Rep. Bill Thomas (R-Calif.) gave $50,000 Friday to the group leading the redistricting-reform charge in California, an official from the group said yesterday — signaling growing momentum for reforming a system that largely shields incumbents.
Reform advocates say the current effort is the first in nearly 20 years that has a real chance of prevailing with California voters. They add that California Gov. Arnold Schwarzenegger’s (R) win in the 2003 recall election has given considerable momentum to the cause.
Ted Costa, the president of the Sacramento-based group People’s Advocate, said Thomas is the first and only House member to contribute.
Thomas spokesman Tim Wood confirmed that the congressman, one of a handful of vocal supporters of redistricting reform in California’s 53-member congressional delegation, had made the contribution through his political action committee, Congressional Majority Committee.
Thomas was unavailable for comment yesterday, Wood said. But the congressman’s office issued a statement saying: “I, along with other members of the California delegation, have endorsed the redistricting initiative being circulated by People’s Advocate. I have been a major contributor to redistricting initiatives in the past, and I am happy to help Governor Schwarzenegger in this effort this year.”
Other House Republicans from California who back redistricting reform include Devin Nunes, Dan Lungren and Darrell Issa. Republican officials have hinted that Rep. Buck McKeon also backs reforming the system.
In recent months, Schwarzenegger has thrown his support behind the initiative. While Schwarzenegger managed to win passage of several ballot initiatives in last year’s elections, not a single state legislator he campaigned against lost.
People’s Advocate’s plan would take redistricting out of the hands of elected officials in Sacramento and turn it over to a panel of three retired judges.
Costa said that, unlike Thomas, most lawmakers — in Sacramento and on Capitol Hill — would prefer the issue of redistricting reform to go away.
Ultimately, Costa insisted, voters will make themselves heard. “The people are getting ready to give them their marching orders,” Costa said, referring to lawmakers who resist his reform.
Thomas’s contribution came one day after businessman Bill Mundell announced that he was pumping $100,000 into his organization, Californians for Fair Redistricting. That group and People’s Advocate have the same goal: reforming the system.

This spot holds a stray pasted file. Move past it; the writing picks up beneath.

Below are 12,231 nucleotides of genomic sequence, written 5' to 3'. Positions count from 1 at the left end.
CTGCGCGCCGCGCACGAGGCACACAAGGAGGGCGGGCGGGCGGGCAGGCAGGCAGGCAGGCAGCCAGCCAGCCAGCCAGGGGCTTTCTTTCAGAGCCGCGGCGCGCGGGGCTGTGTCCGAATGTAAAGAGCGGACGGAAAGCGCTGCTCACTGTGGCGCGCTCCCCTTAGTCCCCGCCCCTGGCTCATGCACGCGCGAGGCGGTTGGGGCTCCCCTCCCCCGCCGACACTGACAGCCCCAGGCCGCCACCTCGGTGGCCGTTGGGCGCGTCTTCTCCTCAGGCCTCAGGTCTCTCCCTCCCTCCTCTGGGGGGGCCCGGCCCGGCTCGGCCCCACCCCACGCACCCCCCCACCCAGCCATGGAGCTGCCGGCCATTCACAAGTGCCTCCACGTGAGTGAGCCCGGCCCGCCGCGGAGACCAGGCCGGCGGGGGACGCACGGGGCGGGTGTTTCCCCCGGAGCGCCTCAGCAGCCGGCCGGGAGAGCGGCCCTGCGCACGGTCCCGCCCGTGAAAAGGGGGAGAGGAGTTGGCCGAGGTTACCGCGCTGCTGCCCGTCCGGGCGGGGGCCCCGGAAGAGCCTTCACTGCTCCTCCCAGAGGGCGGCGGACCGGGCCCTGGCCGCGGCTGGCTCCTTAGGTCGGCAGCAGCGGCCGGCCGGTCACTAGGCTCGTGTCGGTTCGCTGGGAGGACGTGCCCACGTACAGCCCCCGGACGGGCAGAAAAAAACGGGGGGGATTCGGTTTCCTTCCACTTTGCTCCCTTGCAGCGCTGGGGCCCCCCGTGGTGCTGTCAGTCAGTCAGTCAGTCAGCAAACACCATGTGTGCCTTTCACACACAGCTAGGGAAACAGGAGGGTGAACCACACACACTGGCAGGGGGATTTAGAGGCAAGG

Mundell said yesterday that, in addition to his personal contribution, his group has raised more than $1 million and that it recently mailed 2.5 million petitions to Californians.
Reform advocates need 590,000 signatures to get the redistricting-reform initiative on a ballot this year. Because many signatures are likely to be discarded by state election officials, advocates really need between 800,000 and 900,000 to triumph. Their deadline is the end of this month.
So far, the leading reform groups have collected 380,000 signatures, Mundell said.
At 15,000 signatures per day — the current pace of operations, Mundell said — the reform advocates should make the deadline, he added.
Mundell acknowledged that his support for redistricting reform was at odds with the position of his longtime friend Rep. David Dreier (R-Calif.).
“I have the utmost respect for Congressman Dreier,” Mundell said. “We just don’t agree on every issue.”
Costa and other reform advocates have accused Dreier and Reps. John Doolittle and Ed Royce, both California Republicans, of stymieing the reform effort.
GOP political consultant Mark Abernathy, whose clients include Thomas, has suggested, with other activists calling for change, that the Republicans are scared of running in competitive races. Abernathy did not return phone calls yesterday.
Those Republicans most worried about reform come from the suburbs of large cities such as Los Angeles, where Republicans and Democrats live in close proximity, reform advocates said.
Democrats have been largely quiet about the reform issue. While some have praised the effort in theory, others have openly voiced concern that Republicans — who hold 20 seats in the congressional delegation, compared to Democrats’ 33 and are in the minority in both chambers of the state Legislature — are simply trying to pick up more seats.
Former Rep. Doug Ose (R-Calif.) has argued that taking the process out of the hands of politicians makes those in charge of redistricting less accountable to the voters.